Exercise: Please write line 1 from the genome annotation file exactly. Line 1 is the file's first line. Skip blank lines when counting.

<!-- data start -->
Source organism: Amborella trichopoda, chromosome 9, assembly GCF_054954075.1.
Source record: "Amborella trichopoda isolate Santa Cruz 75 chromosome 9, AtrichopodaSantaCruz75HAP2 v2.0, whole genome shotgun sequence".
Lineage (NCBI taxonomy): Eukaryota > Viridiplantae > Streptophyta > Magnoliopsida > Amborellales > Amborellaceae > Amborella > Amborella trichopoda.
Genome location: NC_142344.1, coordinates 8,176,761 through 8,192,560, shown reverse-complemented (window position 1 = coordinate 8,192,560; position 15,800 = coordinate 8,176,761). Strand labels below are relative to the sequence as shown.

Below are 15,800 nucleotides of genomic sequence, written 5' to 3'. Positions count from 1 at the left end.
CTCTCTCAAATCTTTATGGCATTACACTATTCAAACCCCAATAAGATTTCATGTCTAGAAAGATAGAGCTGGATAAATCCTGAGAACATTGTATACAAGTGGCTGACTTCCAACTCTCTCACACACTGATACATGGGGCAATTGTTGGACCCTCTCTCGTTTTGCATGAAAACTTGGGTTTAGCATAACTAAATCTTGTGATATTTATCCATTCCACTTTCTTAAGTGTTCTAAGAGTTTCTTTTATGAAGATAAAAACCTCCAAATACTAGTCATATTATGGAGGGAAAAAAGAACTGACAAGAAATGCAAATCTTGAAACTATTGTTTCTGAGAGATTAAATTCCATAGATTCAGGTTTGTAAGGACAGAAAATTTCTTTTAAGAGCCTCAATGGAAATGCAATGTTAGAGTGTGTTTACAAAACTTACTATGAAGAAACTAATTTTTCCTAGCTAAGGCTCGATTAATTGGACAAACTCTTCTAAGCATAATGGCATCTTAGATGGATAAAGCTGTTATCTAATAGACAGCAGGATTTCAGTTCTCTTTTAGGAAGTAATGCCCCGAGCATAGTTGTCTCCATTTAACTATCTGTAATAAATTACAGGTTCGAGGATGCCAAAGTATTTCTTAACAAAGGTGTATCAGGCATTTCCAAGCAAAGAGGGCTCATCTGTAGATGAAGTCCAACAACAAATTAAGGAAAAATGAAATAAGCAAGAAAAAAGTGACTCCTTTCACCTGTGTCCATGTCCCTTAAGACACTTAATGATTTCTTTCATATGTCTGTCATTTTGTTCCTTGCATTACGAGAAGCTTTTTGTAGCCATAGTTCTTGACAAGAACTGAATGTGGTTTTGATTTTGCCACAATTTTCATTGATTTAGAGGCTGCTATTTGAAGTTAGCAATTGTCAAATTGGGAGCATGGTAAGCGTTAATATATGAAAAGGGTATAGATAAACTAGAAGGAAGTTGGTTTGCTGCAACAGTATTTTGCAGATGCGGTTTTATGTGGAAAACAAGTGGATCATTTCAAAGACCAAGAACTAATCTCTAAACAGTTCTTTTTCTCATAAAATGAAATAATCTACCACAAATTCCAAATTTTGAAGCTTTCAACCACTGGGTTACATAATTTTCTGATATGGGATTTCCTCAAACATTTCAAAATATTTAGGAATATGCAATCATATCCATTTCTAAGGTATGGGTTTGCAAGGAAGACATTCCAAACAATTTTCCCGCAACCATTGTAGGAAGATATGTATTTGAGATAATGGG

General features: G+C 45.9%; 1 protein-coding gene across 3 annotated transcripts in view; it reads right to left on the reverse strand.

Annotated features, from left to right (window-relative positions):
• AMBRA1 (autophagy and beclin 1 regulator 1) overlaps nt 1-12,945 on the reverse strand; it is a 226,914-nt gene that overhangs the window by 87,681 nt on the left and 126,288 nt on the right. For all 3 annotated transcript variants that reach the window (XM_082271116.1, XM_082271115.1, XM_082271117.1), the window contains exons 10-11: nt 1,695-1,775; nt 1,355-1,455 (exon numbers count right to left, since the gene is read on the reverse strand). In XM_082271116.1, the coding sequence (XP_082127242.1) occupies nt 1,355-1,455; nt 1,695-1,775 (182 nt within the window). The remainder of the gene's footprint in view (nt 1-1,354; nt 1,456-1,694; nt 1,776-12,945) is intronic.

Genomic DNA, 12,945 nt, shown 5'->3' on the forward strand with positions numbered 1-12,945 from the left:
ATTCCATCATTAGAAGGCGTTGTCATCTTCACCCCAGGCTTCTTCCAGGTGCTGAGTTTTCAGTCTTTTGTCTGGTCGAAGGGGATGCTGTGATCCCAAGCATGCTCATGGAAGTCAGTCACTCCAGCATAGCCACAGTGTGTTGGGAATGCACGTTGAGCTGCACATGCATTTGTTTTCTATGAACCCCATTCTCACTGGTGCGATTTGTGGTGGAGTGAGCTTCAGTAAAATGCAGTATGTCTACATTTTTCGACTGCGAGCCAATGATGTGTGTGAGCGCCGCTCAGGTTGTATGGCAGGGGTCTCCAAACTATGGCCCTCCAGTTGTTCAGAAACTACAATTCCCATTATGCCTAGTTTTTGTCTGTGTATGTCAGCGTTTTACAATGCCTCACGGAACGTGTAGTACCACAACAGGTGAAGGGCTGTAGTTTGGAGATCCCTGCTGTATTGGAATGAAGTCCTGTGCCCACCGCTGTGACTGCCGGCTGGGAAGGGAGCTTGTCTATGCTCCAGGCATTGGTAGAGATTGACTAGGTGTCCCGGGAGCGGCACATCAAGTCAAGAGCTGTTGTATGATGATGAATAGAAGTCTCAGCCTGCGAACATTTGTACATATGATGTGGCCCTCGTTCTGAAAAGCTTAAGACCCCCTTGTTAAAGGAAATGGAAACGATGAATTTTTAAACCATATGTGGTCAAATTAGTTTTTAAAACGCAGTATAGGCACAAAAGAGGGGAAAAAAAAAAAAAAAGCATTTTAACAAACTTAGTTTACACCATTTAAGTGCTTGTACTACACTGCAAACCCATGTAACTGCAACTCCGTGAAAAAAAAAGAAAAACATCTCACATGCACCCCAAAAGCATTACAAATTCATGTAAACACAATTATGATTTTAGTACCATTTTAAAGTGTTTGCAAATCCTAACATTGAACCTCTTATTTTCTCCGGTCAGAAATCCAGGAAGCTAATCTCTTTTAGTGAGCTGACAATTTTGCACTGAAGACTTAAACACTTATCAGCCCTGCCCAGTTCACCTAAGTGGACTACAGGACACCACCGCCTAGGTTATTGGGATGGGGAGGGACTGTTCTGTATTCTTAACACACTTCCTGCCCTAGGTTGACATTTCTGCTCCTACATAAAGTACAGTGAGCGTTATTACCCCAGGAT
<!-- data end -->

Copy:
Source organism: Amborella trichopoda, chromosome 9, assembly GCF_054954075.1.